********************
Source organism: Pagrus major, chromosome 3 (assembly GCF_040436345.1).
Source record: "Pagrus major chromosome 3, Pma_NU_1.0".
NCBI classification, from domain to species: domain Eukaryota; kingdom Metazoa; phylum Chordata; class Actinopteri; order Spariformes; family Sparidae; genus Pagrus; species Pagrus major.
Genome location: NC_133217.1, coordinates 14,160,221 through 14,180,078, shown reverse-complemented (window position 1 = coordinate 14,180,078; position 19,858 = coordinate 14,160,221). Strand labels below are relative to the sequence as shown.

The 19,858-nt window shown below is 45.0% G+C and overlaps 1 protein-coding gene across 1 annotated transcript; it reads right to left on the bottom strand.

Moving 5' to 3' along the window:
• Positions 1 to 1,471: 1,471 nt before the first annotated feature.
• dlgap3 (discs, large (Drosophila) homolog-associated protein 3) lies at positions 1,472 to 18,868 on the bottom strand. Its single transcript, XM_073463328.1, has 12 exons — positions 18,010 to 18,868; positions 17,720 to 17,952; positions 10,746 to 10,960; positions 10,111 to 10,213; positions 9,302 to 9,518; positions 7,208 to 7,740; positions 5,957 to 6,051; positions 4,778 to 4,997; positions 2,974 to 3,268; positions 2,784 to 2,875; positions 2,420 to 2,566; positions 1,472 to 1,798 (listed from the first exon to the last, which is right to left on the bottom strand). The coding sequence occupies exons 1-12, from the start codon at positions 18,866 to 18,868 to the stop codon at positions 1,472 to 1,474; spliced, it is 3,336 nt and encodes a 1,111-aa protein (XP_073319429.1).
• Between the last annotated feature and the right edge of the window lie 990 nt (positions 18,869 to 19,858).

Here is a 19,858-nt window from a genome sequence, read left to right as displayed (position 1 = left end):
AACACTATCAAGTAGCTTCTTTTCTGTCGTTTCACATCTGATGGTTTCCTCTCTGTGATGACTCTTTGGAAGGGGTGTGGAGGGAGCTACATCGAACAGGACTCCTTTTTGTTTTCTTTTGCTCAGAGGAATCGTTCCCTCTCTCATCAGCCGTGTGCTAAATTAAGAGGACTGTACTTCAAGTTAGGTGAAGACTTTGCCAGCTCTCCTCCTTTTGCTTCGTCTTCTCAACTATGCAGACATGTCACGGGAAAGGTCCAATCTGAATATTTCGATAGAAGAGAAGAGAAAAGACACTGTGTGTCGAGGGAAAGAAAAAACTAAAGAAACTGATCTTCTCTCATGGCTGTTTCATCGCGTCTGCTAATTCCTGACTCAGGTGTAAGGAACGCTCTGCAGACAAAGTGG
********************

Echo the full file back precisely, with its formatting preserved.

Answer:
Source organism: Pagrus major, chromosome 3 (assembly GCF_040436345.1).
Source record: "Pagrus major chromosome 3, Pma_NU_1.0".
NCBI classification, from domain to species: domain Eukaryota; kingdom Metazoa; phylum Chordata; class Actinopteri; order Spariformes; family Sparidae; genus Pagrus; species Pagrus major.
Genome location: NC_133217.1, coordinates 14,160,221 through 14,180,078, shown reverse-complemented (window position 1 = coordinate 14,180,078; position 19,858 = coordinate 14,160,221). Strand labels below are relative to the sequence as shown.

The 19,858-nt window shown below is 45.0% G+C and overlaps 1 protein-coding gene across 1 annotated transcript; it reads right to left on the bottom strand.

Moving 5' to 3' along the window:
• Positions 1 to 1,471: 1,471 nt before the first annotated feature.
• dlgap3 (discs, large (Drosophila) homolog-associated protein 3) lies at positions 1,472 to 18,868 on the bottom strand. Its single transcript, XM_073463328.1, has 12 exons — positions 18,010 to 18,868; positions 17,720 to 17,952; positions 10,746 to 10,960; positions 10,111 to 10,213; positions 9,302 to 9,518; positions 7,208 to 7,740; positions 5,957 to 6,051; positions 4,778 to 4,997; positions 2,974 to 3,268; positions 2,784 to 2,875; positions 2,420 to 2,566; positions 1,472 to 1,798 (listed from the first exon to the last, which is right to left on the bottom strand). The coding sequence occupies exons 1-12, from the start codon at positions 18,866 to 18,868 to the stop codon at positions 1,472 to 1,474; spliced, it is 3,336 nt and encodes a 1,111-aa protein (XP_073319429.1).
• Between the last annotated feature and the right edge of the window lie 990 nt (positions 18,869 to 19,858).

Here is a 19,858-nt window from a genome sequence, read left to right as displayed (position 1 = left end):
AACACTATCAAGTAGCTTCTTTTCTGTCGTTTCACATCTGATGGTTTCCTCTCTGTGATGACTCTTTGGAAGGGGTGTGGAGGGAGCTACATCGAACAGGACTCCTTTTTGTTTTCTTTTGCTCAGAGGAATCGTTCCCTCTCTCATCAGCCGTGTGCTAAATTAAGAGGACTGTACTTCAAGTTAGGTGAAGACTTTGCCAGCTCTCCTCCTTTTGCTTCGTCTTCTCAACTATGCAGACATGTCACGGGAAAGGTCCAATCTGAATATTTCGATAGAAGAGAAGAGAAAAGACACTGTGTGTCGAGGGAAAGAAAAAACTAAAGAAACTGATCTTCTCTCATGGCTGTTTCATCGCGTCTGCTAATTCCTGACTCAGGTGTAAGGAACGCTCTGCAGACAAAGTGG